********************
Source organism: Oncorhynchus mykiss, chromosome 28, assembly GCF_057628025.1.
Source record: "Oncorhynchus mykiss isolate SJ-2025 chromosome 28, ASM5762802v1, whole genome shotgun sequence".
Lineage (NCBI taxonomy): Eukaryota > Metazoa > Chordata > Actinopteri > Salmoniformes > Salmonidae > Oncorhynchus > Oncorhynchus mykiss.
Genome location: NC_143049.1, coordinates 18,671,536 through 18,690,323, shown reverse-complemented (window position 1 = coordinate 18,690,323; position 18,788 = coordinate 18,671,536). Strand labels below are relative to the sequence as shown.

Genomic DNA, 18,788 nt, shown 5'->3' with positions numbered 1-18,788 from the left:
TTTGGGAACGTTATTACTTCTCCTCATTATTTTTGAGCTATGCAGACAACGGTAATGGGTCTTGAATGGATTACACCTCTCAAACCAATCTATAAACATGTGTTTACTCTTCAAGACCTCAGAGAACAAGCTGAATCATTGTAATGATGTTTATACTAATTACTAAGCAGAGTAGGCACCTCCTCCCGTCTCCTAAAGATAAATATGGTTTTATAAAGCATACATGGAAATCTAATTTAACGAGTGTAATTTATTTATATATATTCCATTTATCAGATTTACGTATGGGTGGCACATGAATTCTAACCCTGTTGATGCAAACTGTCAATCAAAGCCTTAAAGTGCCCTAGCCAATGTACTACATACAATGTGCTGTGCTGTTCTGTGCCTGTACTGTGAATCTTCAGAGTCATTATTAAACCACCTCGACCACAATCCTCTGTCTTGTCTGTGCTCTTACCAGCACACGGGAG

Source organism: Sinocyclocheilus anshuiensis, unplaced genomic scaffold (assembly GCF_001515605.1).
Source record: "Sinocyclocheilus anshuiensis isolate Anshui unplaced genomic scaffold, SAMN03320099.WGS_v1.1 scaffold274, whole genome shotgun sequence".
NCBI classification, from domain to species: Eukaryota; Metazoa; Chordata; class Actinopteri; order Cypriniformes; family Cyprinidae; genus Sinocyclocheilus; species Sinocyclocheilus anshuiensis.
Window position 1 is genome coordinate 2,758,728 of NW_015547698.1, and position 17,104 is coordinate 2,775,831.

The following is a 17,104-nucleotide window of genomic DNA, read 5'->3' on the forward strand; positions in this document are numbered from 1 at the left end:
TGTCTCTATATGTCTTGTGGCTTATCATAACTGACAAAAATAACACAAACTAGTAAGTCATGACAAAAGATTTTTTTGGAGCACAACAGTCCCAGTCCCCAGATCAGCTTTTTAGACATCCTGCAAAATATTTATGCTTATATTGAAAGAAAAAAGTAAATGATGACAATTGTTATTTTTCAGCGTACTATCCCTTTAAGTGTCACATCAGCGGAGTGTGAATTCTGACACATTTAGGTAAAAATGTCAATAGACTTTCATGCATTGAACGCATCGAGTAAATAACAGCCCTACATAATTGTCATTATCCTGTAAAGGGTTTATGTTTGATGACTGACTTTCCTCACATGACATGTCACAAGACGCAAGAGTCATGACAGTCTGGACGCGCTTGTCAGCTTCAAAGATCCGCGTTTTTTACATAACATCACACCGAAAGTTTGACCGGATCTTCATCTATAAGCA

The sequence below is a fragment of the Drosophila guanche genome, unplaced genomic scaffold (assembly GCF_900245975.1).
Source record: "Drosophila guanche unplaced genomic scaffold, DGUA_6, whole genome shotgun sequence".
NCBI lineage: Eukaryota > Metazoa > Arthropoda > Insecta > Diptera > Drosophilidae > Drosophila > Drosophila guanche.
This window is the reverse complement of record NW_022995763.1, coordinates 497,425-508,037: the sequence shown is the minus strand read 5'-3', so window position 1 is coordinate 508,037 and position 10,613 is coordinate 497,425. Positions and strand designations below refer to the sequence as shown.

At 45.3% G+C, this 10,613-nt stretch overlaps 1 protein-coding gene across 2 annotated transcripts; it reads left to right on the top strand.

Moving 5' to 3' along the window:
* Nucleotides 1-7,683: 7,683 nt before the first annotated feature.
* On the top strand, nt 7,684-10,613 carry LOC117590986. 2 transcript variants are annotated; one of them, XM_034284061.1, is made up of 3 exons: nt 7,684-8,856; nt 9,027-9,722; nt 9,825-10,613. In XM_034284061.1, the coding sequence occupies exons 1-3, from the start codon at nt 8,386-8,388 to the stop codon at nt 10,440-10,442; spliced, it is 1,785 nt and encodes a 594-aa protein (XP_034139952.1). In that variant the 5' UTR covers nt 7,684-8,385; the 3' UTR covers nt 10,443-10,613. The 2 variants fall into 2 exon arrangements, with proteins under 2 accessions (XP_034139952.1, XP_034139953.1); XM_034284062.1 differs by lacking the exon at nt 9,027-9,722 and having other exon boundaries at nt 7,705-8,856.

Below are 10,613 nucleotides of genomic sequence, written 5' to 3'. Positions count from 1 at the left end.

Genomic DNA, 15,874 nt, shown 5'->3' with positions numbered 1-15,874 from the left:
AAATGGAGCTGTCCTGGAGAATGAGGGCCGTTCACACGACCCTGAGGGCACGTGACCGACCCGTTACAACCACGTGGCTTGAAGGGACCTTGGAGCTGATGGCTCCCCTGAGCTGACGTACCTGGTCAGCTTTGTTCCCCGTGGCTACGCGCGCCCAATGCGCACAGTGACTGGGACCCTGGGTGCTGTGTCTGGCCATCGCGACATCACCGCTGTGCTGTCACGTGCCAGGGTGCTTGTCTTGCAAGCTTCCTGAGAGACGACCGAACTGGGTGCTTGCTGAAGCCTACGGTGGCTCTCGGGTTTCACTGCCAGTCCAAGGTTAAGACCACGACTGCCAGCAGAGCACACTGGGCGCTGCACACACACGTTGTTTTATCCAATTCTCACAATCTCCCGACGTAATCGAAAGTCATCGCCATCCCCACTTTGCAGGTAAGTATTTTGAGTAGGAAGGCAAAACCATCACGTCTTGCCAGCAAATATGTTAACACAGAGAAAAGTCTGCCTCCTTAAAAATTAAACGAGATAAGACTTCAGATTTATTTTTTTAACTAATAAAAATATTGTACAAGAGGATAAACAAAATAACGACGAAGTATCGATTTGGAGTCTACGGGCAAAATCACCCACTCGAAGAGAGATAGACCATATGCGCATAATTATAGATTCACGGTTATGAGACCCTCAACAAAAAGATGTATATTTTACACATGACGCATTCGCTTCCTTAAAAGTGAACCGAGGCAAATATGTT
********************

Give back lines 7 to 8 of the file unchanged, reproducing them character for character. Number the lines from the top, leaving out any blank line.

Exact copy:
Source organism: Sinocyclocheilus anshuiensis, unplaced genomic scaffold (assembly GCF_001515605.1).
Source record: "Sinocyclocheilus anshuiensis isolate Anshui unplaced genomic scaffold, SAMN03320099.WGS_v1.1 scaffold274, whole genome shotgun sequence".